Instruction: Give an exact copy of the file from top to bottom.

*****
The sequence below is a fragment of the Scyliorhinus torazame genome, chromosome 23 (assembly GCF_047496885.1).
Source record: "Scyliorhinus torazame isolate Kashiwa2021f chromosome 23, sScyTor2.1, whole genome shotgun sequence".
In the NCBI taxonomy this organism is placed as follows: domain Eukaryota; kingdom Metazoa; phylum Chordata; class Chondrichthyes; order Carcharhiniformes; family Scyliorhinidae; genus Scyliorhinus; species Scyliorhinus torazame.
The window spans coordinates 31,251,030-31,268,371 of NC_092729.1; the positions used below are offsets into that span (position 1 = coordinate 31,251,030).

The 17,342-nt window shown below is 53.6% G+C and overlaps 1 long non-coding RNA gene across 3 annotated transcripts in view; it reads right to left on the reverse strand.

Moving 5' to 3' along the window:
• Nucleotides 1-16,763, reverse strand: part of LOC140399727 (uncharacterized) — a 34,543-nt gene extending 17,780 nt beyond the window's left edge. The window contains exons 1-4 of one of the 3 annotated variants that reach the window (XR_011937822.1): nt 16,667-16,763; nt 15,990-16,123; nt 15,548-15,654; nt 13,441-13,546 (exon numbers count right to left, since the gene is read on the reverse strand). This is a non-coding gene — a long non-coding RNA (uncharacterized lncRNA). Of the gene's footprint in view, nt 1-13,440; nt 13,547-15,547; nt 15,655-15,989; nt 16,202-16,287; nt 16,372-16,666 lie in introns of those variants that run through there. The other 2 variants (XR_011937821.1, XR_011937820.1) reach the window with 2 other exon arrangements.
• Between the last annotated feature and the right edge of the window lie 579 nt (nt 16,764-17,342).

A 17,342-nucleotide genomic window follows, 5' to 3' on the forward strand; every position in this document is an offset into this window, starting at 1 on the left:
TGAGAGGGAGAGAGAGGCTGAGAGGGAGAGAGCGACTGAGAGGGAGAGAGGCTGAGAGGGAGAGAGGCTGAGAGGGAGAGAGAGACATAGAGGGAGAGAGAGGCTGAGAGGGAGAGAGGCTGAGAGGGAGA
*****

The sequence below is a fragment of the Scyliorhinus torazame genome, chromosome 23 (assembly GCF_047496885.1).
Source record: "Scyliorhinus torazame isolate Kashiwa2021f chromosome 23, sScyTor2.1, whole genome shotgun sequence".
In the NCBI taxonomy this organism is placed as follows: domain Eukaryota; kingdom Metazoa; phylum Chordata; class Chondrichthyes; order Carcharhiniformes; family Scyliorhinidae; genus Scyliorhinus; species Scyliorhinus torazame.
The window spans coordinates 31,251,030-31,268,371 of NC_092729.1; the positions used below are offsets into that span (position 1 = coordinate 31,251,030).

The 17,342-nt window shown below is 53.6% G+C and overlaps 1 long non-coding RNA gene across 3 annotated transcripts in view; it reads right to left on the reverse strand.

Moving 5' to 3' along the window:
• Nucleotides 1-16,763, reverse strand: part of LOC140399727 (uncharacterized) — a 34,543-nt gene extending 17,780 nt beyond the window's left edge. The window contains exons 1-4 of one of the 3 annotated variants that reach the window (XR_011937822.1): nt 16,667-16,763; nt 15,990-16,123; nt 15,548-15,654; nt 13,441-13,546 (exon numbers count right to left, since the gene is read on the reverse strand). This is a non-coding gene — a long non-coding RNA (uncharacterized lncRNA). Of the gene's footprint in view, nt 1-13,440; nt 13,547-15,547; nt 15,655-15,989; nt 16,202-16,287; nt 16,372-16,666 lie in introns of those variants that run through there. The other 2 variants (XR_011937821.1, XR_011937820.1) reach the window with 2 other exon arrangements.
• Between the last annotated feature and the right edge of the window lie 579 nt (nt 16,764-17,342).

A 17,342-nucleotide genomic window follows, 5' to 3' on the forward strand; every position in this document is an offset into this window, starting at 1 on the left:
TGAGAGGGAGAGAGAGGCTGAGAGGGAGAGAGCGACTGAGAGGGAGAGAGGCTGAGAGGGAGAGAGGCTGAGAGGGAGAGAGAGACATAGAGGGAGAGAGAGGCTGAGAGGGAGAGAGGCTGAGAGGGAGA